Since then its racked up seven wins, those against Brisbane Lions and Carlton, epitomising the sort of ferocity at the ball you’d expect from a side coached by the hard-nosed former Lions defender. With so many kids in key midfield roles, it’s no small feat. ”They just play the way you’d expect under him,” says commentator Garry Lyon. ”And to be able to get a group with that many kids to learn to play that way so quickly is a pretty fair effort.”

King concurs. ”The kids are playing like men. And though he didn’t want them to be seen as the old Shinboners, he’s actually encapsulated that perfectly.”

The rate of improvement of Hardwick’s Richmond, meanwhile, has been quite astonishing, even to his coaching peers. ”For a while, I seriously thought they were going to get beaten by 100 points every week,” said one this week.

Instead, the Tigers have won three of their past four games. Hardwick’s side learns apace, and is sticking to a formula of hard-at-it contesting and quick, direct movement. He’s left Jack Riewoldt one-out, the results spectacular, sparked veterans Shane Tuck and Ben Cousins back into life, and boom draftee Dustin Martin is just one of a number of promising kids who get better week by week. Not bad in the space of 13 games.

Carlton coach Brett Ratten cops more flak from his own fans than perhaps any of his rivals, but is just outside the top eight. The obvious knock on the Blues, and by extension their coach, is their capacity, as in the past fortnight, to drop games they are expected to win. But while the highs and lows haven’t been evened out enough yet, the highs, two beltings of Geelong and St Kilda, have been spectacular. His faith in Jordan Russell has been rewarded in the emergence of a fine player off half-back for the Blues, and Mitch Robinson is making his presence felt more.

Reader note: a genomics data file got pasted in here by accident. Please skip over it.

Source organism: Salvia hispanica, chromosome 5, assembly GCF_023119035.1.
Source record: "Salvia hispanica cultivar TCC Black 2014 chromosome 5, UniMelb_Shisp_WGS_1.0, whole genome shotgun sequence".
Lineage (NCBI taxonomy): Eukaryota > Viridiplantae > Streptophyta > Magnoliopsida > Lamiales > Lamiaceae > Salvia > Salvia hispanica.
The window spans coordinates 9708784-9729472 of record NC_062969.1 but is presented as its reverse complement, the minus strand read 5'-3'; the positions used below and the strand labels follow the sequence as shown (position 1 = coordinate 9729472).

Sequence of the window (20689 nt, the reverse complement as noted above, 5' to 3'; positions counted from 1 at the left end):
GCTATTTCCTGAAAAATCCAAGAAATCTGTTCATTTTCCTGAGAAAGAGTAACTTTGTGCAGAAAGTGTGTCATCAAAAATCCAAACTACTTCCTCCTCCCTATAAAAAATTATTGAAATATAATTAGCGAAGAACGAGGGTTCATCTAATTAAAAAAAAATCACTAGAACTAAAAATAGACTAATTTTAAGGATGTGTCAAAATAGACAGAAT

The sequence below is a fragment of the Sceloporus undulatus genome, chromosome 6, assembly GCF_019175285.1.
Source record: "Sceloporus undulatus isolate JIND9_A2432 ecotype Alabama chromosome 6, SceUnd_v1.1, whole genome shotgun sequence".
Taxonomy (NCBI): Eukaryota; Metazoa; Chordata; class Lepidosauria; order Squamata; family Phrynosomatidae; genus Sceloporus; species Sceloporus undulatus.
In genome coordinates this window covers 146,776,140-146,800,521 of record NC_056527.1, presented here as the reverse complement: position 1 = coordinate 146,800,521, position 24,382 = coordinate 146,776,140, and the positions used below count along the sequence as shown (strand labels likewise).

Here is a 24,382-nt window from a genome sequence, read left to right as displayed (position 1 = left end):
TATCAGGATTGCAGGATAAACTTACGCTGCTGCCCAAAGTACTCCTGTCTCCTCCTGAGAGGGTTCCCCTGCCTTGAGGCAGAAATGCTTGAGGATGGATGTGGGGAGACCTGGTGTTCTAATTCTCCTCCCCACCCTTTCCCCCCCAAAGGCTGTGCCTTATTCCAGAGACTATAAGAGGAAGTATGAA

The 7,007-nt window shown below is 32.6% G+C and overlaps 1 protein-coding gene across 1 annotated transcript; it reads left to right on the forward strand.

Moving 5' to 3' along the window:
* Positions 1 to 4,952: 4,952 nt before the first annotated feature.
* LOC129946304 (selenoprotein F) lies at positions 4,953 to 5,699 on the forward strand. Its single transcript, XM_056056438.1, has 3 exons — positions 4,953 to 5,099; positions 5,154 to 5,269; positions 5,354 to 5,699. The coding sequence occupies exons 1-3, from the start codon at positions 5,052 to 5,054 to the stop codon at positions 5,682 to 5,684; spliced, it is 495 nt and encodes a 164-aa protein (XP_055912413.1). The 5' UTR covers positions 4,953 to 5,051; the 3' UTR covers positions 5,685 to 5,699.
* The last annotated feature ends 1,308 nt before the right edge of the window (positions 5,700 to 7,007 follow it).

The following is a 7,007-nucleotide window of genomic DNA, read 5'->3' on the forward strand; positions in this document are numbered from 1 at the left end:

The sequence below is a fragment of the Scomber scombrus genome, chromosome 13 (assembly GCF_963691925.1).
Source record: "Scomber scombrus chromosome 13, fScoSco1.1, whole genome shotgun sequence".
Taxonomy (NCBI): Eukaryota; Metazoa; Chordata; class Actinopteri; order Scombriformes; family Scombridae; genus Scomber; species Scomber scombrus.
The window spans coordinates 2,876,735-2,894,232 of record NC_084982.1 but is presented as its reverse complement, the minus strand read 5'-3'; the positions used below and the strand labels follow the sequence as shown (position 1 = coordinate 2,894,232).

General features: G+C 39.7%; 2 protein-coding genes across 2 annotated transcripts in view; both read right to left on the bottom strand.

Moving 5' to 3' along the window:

Most of all, though, Ratten reshaped a forward set-up that nobody expected to kick enough goals in the absence of the departed Brendan Fevola, but has proved almost as productive, and did it with dare, unleashing the whippy sharpshooting trio of Eddie Betts, Jeff Garlett and Chris Yarran. ”Brendan who?” quips King.

At the other end of the coaching ladder, it’s easy, and often lazy, to plonk the bosses of those teams most underperformed. But it’s hard not to look at both West Coast and Adelaide and see problems in the box as well as on the field.

John Worsfold, says one contemporary, ”just doesn’t coach in the modern style”. ”All that rolling back and helping the defenders, he just refuses to do it”.